Having the support of Arena Stage, David Snider, and Jocelyn Clarke has been wonderful. It’s been empowering to be a part of an intimate group of playwrights. Interestingly, being a part of this group reminded me of how much I love working with playwrights and why I love being a dramaturg so much. For the past few years, I’ve shifted my focus away from dramaturgy in order to focus on the growth and development of my own plays. Honestly, I miss it and was so glad to be asked to serve as dramaturg on browsville song (b-side for tray) by Kimber Lee, which will receive a world premiere production as part of Actors Theatre of Louisville’s Humana Festival of New Plays.

Fall workshop of 'Noms de Guerre' at Arena Stage. L-R: Melis Aker, Dawn Ursula, Manu Kumasi, Robert Barry Fleming, Jacqueline E. Lawton, Nora Achrati, James J. Johnson, and Kelly Armstrong. Photo by David Snider.

Fall workshop of ‘Noms de Guerre’ at Arena Stage. L-R: Melis Aker, Dawn Ursula, Manu Kumasi, Robert Barry Fleming, Jacqueline E. Lawton, Nora Achrati, James J. Johnson, and Kelly Armstrong. Photo by David Snider.

What did you learn about your writing process?

I became more aware that my writing rituals are rooted in discipline. They are as meditative and focus-driven as they are inspirational and process driven. Also, I became even more aware of how important solitude is for me. As lovely and inspiring as it was to meet regularly, I would not have written this play without time away from our meetings. Also, that I rely heavily on my dramaturg for process and can only take a play so far before needing to hear it read aloud with actors. What’s great is that Playwrights Arena allowed for all of this to take place.

What else are you working on now?

I’m working on an adaptation of The Wizard of Oz for Adventure Theatre MTC next season and a ten minute Biblical feminist play about Miriam and Tzipora for Theatre Ariel to be featured at the Women’s Shabbat at Germantown Jewish Center in April and again at Salon Ariel’s 10×8: Food, Family and Philosophy Festival in Mary. I’m also working rewrites of The Hampton Years ahead of a reading in Miami later this year and a new full-length play, Among These Wild Things, which revolves around an interfaith/interracial couple, Nigel and Lee. When Nigel loses his beloved grandfather and learns more about the lengths his family went through to survive the Holocaust, Lee struggles to negotiate the introduction of religion into her life. It’s still in the early dream stages, but I’m so excited to get started on it.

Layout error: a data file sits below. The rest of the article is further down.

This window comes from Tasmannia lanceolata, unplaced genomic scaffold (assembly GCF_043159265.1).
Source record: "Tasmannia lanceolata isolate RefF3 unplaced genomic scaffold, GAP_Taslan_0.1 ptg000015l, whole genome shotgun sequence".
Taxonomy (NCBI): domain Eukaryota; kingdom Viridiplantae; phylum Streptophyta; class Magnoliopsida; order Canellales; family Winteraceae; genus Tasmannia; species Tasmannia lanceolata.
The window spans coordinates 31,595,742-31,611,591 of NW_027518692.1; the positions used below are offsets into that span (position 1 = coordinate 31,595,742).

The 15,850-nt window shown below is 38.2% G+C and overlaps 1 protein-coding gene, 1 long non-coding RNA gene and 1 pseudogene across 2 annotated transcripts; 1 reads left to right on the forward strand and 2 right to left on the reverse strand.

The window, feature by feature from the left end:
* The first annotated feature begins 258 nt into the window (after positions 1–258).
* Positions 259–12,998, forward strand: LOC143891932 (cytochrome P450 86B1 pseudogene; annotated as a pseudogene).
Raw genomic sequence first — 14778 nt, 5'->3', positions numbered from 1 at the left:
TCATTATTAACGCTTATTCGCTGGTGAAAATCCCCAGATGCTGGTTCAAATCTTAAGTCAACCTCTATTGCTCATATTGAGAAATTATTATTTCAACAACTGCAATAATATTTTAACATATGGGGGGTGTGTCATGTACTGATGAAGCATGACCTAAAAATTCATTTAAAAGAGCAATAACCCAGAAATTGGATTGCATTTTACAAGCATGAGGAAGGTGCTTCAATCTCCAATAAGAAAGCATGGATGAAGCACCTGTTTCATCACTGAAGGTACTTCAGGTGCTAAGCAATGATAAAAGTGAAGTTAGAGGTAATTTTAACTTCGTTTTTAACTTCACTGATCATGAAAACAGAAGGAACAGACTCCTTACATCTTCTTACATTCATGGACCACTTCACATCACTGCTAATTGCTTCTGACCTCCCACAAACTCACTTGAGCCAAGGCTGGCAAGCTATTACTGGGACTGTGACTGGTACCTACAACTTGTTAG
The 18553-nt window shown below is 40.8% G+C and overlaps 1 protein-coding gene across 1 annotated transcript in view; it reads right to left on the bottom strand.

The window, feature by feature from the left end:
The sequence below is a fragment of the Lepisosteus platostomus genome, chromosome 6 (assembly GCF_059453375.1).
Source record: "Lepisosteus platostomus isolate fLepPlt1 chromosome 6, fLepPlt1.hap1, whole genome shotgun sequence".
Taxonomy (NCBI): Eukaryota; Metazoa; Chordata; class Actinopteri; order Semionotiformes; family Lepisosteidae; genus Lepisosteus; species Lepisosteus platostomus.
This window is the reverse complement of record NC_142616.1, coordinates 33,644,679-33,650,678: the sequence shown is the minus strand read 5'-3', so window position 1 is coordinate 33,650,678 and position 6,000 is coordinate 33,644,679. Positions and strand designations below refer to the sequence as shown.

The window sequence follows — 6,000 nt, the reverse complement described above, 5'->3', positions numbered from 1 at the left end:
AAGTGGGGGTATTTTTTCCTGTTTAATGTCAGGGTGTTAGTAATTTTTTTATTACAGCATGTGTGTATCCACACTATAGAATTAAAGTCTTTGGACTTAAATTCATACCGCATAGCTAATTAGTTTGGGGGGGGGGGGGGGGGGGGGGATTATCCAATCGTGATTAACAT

Jacqueline E. Lawton.

Jacqueline E. Lawton.

JACQUELINE E. LAWTON received her MFA from the University of Texas at Austin, where she was a James A. Michener Fellow. Her plays include Anna K; Blood-bound and Tongue-tied; Deep Belly Beautiful; The Devil’s Sweet Water; The Hampton Years; Ira Aldridge: the African Roscius; Lions of Industry, Mothers of Invention; Love Brothers Serenade; Mad Breed and Our Man Beverly Snow. She has received commissions from Active Cultures Theater, Adventure Theatre-MTC, Discovery Theater, National Portrait Gallery, National Museum of American History, Round House Theatre, Theatre Ariel, and Theater J. Her play, Cinder Blocks, was published in Experiments in a Jazz Aesthetic: Art, Activism, Academia, and the Austin Project (University of Texas Press). A 2012 TCG Young Leaders of Color, she has been nominated for the Wendy Wasserstein Prize and a PONY Fellowship from the Lark New Play Development Center.


‘The Playwright’s Playground Series’: Jacqueline E. Lawton Part 1 by Sydney-Chanele Dawkins on DCMetroTheaterArts.

‘The Playwright’s Playground Series’: Jacqueline E. Lawton Part 2 by Sydney-Chanele Dawkins on DCMetroTheaterArts.

‘The Playwright’s Playground Series’: Jacqueline E. Lawton Part 3 by Sydney-Chanele Dawkins  on DCMetroTheaterArts.

Jacqueline E. Lawton’s website.